MATT: Yeah, pretty weird. I agree with you. I think the number one reason would be that repossession issue of people who don’t pay their credit card, they need to come and collect on it. But, even then, it’s just pretty – I don’t know if there’s other credit cards – maybe I should look at my policy and see if that’s in there. I don’t know. Maybe it is. I pay off my credit card so I’m not too concerned. Or at least I try to.
NASIR: I may just stop paying my credit cards and see how they contact me and then test it out.
MATT: I was actually looking into getting a Capital One card and I still probably will because I know some of my friends have gotten it and they said it’s really good rewards points for airline travel.
NASIR: The only thing I don’t like about Capital One is that, if you don’t pay your bills, they’ll just come to your home and your place of employment. That’s my big thing.
MATT: Or if you don’t like Alec Baldwin, I guess. I know that he’s been a big promoter.
NASIR: And Jimmy Fallon.
Actually, I found this story on Consumerist.com which usually is one of my favorite websites, but they really messed up on this article because this is, again, kind of on a legal perspective that may not be interesting – but it is to me – they interviewed a constitutional lawyer whether this is a violation of the Fourth Amendment. Literally, it says, “It sounds really invasive, but I don’t think it’s a violation of your Fourth Amendment rights.” Well, no kidding! Because, as we should all know – as experts of the Constitution – the Fourth Amendment rights applies to government actors, not private parties. Even though Capital One may be regulated by the federal government, I’m pretty sure that wouldn’t include them being designated as a government actor. By the way, the Fourth Amendment in the search and seizure laws.
MATT: Busting out some constitutional law.
NASIR: Well, it bugged me. I was like, “This is ridiculous!” I’m surprised this lawyer didn’t say, “I don’t know why you’re interviewing me but thanks! I’d love to be plugged into one of your national blog posts, so thanks for interviewing me!”
MATT: Yeah, I’m going to start searching out areas of law I don’t practice and just say the same sort of thing. “Well, I don’t see…” just some random immigration law article.
NASIR: Yeah, I don’t think the Fourth Amendment applies to breach of contract. I think you’re okay. I’m a constitutional law expert. Thank you.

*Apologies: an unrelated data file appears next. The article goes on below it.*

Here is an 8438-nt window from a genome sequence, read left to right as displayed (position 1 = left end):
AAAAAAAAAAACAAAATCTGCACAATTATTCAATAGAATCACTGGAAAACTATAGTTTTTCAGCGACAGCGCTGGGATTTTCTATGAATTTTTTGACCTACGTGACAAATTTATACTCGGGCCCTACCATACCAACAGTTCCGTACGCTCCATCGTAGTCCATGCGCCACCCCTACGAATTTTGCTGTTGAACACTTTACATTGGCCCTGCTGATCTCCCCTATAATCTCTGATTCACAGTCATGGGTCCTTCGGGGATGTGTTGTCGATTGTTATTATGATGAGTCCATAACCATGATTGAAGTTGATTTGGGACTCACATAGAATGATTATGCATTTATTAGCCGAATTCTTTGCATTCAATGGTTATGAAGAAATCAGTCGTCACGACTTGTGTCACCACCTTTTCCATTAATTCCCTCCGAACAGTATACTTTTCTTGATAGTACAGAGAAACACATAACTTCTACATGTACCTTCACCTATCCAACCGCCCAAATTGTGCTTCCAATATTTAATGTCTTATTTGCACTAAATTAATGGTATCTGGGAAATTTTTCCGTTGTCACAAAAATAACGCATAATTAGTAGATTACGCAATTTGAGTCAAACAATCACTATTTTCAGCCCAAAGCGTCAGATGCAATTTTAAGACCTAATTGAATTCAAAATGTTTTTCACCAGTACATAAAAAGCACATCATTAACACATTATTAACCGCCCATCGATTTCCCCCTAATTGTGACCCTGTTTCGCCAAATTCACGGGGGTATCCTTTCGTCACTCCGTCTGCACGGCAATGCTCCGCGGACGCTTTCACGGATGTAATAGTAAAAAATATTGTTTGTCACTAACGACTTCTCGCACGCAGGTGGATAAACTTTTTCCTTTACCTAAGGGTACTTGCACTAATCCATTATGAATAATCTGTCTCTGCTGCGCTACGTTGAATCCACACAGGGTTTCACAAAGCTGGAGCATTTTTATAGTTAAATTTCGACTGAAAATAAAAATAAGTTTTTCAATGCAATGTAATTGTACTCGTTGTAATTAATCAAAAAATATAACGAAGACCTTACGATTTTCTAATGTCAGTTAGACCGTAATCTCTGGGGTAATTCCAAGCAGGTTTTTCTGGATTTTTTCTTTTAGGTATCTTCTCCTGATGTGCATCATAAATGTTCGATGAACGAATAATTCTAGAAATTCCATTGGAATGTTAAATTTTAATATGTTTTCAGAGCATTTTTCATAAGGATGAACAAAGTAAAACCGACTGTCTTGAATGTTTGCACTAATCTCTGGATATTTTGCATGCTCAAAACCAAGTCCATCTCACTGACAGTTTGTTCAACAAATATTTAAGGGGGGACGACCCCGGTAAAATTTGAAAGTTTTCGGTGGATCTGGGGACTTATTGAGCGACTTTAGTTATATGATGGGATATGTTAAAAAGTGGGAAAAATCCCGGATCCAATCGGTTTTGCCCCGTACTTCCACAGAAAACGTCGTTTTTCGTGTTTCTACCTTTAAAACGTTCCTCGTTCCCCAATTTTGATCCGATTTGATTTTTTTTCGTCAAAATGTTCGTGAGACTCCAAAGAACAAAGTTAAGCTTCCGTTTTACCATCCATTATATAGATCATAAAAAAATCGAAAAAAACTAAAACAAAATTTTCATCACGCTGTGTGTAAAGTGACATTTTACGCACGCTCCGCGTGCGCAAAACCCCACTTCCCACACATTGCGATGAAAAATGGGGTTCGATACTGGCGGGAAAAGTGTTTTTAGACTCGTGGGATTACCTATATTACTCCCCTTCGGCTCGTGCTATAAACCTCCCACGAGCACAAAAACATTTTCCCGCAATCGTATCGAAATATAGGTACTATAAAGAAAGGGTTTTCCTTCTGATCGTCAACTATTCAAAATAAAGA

MATT: I guess we’ve talked about constitutional law with free speech before, so this isn’t the first time.
NASIR: Oh, absolutely, that applies.
MATT: All right, let’s get into the next question here.
“I sent my Articles of Incorporation into the state to form my corp. What business expenses can I deduct in the meantime?”
This is from someone in San Jose, California.
You can definitely deduct expenses pre-incorporation status, but there are some limitations on this. I believe, initially, you can deduct up to $5,000 worth of expenses and any of the remainder is going to have to be allocated over a period of time. There’s always some pre-incorporation expenses. If you’re going to use an attorney, maybe you can pay them. Maybe you’re getting a lease for an office or things of that nature.
NASIR: Yeah, and I think there’s some other tax rules if your startup costs end up exceeding $50,000. I think that gets into a little bit of the details. But, generally, if you’re going to be spending any money before you’re incorporated, it’s a good idea to sit down with a tax planner to make sure that everything is going to be allocated accordingly. Also, when we were reading the question, we were confused whether it was deduct or conduct business. That’s a different question – whether or not you can conduct business before incorporation. What about that question, Matt? What do you think?
MATT: We might have answered this before. I can’t remember.
I guess people have varying views. I don’t like to sign anything until the entity is actually formed. But there are ways you can go about things to enter into agreements if you really have to, but I’m on the side where I don’t like to do anything until the entity is actually existing.
NASIR: Yeah. Usually, it’s so quick. Unfortunately, for example, California, you can’t file online. You have to actually mail it in or have it delivered. That ends up taking some more time – unless you pay for 24-hour shipping which can be costly. You may have three to six weeks of waiting to get this entity formed.
And so, Matt and I, we’ve dealt with this in the past. You can have pre-incorporation agreements and it gets a little tricky because those agreements have to be ratified afterwards and there’s still an inherent risk. But, a lot of times, in the very beginning of the company, that shouldn’t be too much of an issue, but it’s something to tread lightly with.
MATT: Yeah, exactly – two for one there. We answered two different questions in one. Bonus!
NASIR: I was looking at that conduct or deduct and thought conduct was a good question, too.
MATT: All right, this is the perfect time for a break. We’re recording this on a Friday. It happens to be at the time when the US Men’s Hockey Team is playing Canada. I’m not a big hockey fan, but I do enjoy watching the US team play in the Olympics. This is actually the intermission between the first and second period. This is the intermission between our podcast. Perfect timing!
NASIR: If you’re recording the game, then close your eyes because right now the score is zero to zero.